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The process of change in pain during cognitive-behavior therapy for chronic fatigue syndrome.

Bloot, L., Heins, M.J., Donders, R., Bleijenberg, G., Knoop, H. The process of change in pain during cognitive-behavior therapy for chronic fatigue syndrome. Clinical Journal of Pain: 2015, 31(10), 914-921
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Background: Cognitive-behavior therapy (CBT) leads to a reduction of fatigue and pain in chronic fatigue syndrome. The processes underlying the reduction in pain have not been investigated. Recently, it was shown that increased self-efficacy, decreased focusing on symptoms, increased physical functioning, and a change in beliefs about activity contribute to the decrease in fatigue. Objectives: The present study has 2 objectives: (1) to determine the relationship between the reduction of fatigue and pain during CBT; (2) test to what extent the model for change in fatigue is applicable to the reduction in pain. Materials and Methods: One hundred forty-two patients meeting United States centers for Disease Control and Prevention criteria for chronic fatigue syndrome, currently reporting pain, and starting CBT were included. A cross-lagged analysis was performed to study the causal direction of change between pain and fatigue. Pain and process variables were assessed before therapy, 3 times during CBT, and after therapy. Actual physical activity was also assessed. The model was tested with multiple regression analyses. Results: The direction of change between pain and fatigue could not be determined. An increase in physical functioning and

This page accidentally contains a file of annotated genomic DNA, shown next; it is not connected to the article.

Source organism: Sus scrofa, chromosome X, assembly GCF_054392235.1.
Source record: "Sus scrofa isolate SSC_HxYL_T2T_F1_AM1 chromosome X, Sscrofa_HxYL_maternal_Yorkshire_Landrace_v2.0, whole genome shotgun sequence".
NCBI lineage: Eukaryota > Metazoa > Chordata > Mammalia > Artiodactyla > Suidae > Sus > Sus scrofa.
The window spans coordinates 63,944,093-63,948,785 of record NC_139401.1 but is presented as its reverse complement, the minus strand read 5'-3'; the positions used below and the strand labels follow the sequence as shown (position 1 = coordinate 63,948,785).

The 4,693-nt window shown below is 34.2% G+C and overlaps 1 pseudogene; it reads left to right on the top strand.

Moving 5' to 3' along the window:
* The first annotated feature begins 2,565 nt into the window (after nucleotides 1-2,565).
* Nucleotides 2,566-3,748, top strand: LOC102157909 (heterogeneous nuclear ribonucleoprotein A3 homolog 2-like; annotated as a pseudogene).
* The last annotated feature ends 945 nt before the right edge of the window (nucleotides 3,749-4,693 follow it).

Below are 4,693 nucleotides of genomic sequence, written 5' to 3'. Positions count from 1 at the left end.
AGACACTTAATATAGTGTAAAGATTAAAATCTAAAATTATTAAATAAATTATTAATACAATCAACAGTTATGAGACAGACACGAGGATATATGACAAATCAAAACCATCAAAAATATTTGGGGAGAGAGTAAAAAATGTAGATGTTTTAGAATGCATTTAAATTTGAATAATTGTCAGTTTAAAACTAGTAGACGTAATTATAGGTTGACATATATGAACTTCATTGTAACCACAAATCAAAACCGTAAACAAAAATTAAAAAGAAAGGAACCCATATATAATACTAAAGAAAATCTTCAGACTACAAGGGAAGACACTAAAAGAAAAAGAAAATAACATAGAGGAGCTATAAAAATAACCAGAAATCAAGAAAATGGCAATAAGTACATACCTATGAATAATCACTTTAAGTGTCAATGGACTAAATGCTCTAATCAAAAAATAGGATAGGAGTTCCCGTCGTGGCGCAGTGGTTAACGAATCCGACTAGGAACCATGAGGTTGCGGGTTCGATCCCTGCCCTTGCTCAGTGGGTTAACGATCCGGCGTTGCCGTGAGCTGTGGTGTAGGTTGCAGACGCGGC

decrease in focusing on symptoms explained 4% to 14% of the change in pain. Conclusions: Pain and fatigue most probably decrease simultaneously during CBT. Pain reduction can partly be explained by a reduction of symptom focusing and increased physical functioning.
Additional, yet unknown cognitive-behavioral factors also play a role in the reduction of pain. (aut. ref.)